So, tell me again why NASA needs to spend $18 to $62 billion for a new rocket, when it already can hire Lockheed Martin to do the same thing? Though the Delta 4 Heavy can only get about 28 tons into low Earth orbit, and only about 10 tons into geosynchronous orbit — far less than the planned heavy-lift Space Launch System rocket — Boeing Lockheed has a variety of proposed upgrades to Delta 4 Heavy that could bring these numbers way up. Building these upgrades would surely be far cheaper than starting from scratch to build SLS.

Corrected above as per comments below.

NASA moves first flight test of Orion capsule up three years to 2014

NASA has moved the scheduled first flight test of the Orion capsule up three years to 2014.

This action, while good, was almost certainly triggered by the competition from the private space companies. The managers at NASA are finally realizing that if they don’t speed up deployment of their own spacecraft, they will certainly lose in the competition for government dollars. That they will have to use another rocket other than their heavy-lift vehicle for this launch, however, will not help that particular project’s lobbying effort.

Either way, I think this action is only further proof that the more competition we have, the quicker we will get into space. And the journey will cost less too, not only because it will take less time and therefore less money, but the competition between companies (or NASA) will force everyone — including NASA — to lower costs to show they can do it better.

Sierra Nevada’s Dream Chaser to get its first test flight in the summer of 2012

Dream Chaser, Sierra Nevada’s space plane, is to get its first test flight this coming summer.

For the unmanned test flight, it will be carried into the skies by WhiteKnightTwo, the carrier aircraft for the commercial suborbital passenger ship SpaceShipTwo, backed by Virgin Galactic, a U.S. company owned by Richard Branson’s London-based Virgin Group.

Amazon Chief’s Spaceship Misfires

Bad news for commercial space: A test of Amazon chief’s Blue Origin spaceship ended in failure on Friday.

After The Wall Street Journal reported on the failure, Blue Origin Friday posted a brief note on its website stating the spacecraft, while going faster than the speed of sound, suffered a “flight instability” at an altitude of 45,000 feet and the company’s automated “range safety system” shut off all thrust and led to its destruction. The problem appeared to stem from thrusters that didn’t respond properly to the initial commands, according to one industry official.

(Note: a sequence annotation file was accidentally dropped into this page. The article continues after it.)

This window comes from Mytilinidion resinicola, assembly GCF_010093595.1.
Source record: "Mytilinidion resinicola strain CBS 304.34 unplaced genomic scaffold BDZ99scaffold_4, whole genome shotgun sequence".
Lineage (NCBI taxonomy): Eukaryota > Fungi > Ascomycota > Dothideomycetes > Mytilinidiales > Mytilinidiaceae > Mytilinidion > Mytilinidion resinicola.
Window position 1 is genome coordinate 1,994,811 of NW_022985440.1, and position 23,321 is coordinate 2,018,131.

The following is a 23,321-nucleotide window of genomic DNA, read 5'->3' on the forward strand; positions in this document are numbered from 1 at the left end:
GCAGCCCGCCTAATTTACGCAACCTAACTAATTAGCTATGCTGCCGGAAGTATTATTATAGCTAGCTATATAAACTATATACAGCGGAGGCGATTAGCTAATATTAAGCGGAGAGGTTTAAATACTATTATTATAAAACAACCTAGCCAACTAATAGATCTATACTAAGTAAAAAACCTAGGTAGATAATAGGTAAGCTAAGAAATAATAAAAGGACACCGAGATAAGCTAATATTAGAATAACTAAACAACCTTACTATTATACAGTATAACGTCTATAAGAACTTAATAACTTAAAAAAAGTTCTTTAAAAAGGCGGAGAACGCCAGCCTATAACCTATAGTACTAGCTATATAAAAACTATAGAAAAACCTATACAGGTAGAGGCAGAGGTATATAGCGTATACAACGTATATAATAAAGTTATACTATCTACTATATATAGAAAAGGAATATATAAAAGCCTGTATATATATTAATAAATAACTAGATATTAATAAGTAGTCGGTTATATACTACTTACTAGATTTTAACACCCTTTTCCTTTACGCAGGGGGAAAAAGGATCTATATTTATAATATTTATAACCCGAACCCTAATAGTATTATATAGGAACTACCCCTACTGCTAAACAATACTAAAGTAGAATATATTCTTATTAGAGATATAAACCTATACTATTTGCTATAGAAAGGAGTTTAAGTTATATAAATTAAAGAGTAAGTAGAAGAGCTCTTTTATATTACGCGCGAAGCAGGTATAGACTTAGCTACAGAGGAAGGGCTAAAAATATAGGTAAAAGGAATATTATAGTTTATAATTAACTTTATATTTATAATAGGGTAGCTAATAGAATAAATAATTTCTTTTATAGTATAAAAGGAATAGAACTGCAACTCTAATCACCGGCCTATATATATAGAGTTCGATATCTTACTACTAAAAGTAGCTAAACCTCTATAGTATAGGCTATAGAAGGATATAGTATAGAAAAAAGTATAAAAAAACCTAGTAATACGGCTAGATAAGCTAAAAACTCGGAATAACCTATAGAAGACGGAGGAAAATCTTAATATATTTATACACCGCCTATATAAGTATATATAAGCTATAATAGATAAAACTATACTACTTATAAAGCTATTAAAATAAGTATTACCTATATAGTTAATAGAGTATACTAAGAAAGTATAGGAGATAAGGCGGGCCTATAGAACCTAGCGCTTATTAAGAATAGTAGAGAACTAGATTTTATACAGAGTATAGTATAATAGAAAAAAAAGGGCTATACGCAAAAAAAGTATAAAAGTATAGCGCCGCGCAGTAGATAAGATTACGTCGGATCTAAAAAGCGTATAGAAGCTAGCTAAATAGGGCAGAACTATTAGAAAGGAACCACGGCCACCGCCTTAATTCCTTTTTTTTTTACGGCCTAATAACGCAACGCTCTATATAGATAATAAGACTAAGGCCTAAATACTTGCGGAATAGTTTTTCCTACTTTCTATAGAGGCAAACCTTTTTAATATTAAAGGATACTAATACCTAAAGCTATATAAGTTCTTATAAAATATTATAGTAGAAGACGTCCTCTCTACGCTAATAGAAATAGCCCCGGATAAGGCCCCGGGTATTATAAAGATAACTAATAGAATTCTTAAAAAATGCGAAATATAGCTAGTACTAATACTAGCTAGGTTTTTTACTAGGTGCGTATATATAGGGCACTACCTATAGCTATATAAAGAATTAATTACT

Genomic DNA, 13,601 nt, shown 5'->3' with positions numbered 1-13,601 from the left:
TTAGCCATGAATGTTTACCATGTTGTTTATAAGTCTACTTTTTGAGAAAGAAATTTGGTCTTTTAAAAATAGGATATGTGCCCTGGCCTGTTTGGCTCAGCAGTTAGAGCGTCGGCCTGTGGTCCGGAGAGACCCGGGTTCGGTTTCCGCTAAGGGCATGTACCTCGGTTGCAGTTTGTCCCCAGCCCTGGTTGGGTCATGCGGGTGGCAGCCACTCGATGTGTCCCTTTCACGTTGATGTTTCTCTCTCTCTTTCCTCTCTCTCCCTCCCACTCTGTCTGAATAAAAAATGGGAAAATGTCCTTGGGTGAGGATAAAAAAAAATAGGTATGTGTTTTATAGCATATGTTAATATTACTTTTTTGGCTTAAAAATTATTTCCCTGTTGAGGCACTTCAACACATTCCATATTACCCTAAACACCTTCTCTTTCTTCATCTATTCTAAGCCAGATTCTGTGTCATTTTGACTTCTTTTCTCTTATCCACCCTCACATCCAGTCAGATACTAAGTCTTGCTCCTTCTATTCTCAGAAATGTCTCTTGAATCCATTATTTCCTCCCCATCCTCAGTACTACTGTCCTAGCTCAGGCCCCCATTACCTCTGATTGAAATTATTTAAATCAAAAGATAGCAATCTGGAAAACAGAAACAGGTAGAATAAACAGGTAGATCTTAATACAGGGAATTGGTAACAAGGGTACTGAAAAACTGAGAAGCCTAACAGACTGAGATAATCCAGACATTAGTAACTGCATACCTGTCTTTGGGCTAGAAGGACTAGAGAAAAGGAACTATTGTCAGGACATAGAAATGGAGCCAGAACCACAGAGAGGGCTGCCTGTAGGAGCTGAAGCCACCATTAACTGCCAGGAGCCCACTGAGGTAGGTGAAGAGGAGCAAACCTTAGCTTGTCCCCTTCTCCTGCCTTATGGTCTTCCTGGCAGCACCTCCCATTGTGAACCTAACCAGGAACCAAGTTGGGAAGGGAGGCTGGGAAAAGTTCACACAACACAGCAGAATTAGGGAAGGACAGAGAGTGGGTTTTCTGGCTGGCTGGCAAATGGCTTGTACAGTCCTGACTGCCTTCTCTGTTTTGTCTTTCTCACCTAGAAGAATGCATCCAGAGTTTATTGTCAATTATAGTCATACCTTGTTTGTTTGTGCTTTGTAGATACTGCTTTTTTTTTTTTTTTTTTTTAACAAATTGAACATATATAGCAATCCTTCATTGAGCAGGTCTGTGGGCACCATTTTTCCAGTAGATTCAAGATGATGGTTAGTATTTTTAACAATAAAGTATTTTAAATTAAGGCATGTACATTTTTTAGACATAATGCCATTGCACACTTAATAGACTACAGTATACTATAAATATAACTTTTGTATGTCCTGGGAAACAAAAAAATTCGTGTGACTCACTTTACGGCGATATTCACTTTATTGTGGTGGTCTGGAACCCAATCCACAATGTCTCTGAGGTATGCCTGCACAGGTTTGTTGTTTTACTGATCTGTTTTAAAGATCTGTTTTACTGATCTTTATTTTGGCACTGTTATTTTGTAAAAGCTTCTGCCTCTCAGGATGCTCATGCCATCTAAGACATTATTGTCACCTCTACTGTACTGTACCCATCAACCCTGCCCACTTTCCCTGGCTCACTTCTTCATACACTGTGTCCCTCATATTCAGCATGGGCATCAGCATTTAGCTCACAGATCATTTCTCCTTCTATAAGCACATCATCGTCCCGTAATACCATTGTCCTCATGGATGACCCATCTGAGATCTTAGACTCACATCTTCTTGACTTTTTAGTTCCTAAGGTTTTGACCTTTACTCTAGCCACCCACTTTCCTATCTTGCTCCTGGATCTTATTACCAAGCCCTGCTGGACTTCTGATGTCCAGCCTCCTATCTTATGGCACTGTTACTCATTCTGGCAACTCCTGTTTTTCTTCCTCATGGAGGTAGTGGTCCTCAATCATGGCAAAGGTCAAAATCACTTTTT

Second X-51 hypersonic flight crashes prematurely

Second X-51 hypersonic flight crashes prematurely.

After what the US Air Force described as a ‘flawless’ flight to the launch point aboard a Boeing B-52 mothership, the X-51 was successfully boosted to Mach 5.0 by a rocket booster. The Pratt & Whitney Rocketdyne scramjet engine successfully ignited using its initial fuel, ethylene. During the immediate transition to JP-7, the conventional fuel that makes the X-51 unique, an inlet unstart occurred. A subsequent attempt to restart and reorient to optimal conditions was unsuccessful.

SpaceShipTwo’s First “Feathered” Flight

SpaceShipTwo’s has successfully completed its first “feathered” flight.

After a 45 minute climb to the desired altitude of 51,500 feet, SpaceShip2 (SS2) was released cleanly from VMS Eve [WhiteKnightTwo] and established a stable glide profile before deploying, for the first time, its re-entry or “feathered” configuration by rotating the tail section of the vehicle upwards to a 65 degree angle to the fuselage. It remained in this configuration with the vehicle’s body at a level pitch for approximately 1 minute and 15 seconds whilst descending, almost vertically, at around 15,500 feet per minute, slowed by the powerful shuttlecock-like drag created by the raised tail section. At around 33,500 feet the pilots reconfigured the spaceship to its normal glide mode and executed a smooth runway touch down, approximately 11 minutes and 5 seconds after its release from VMS Eve.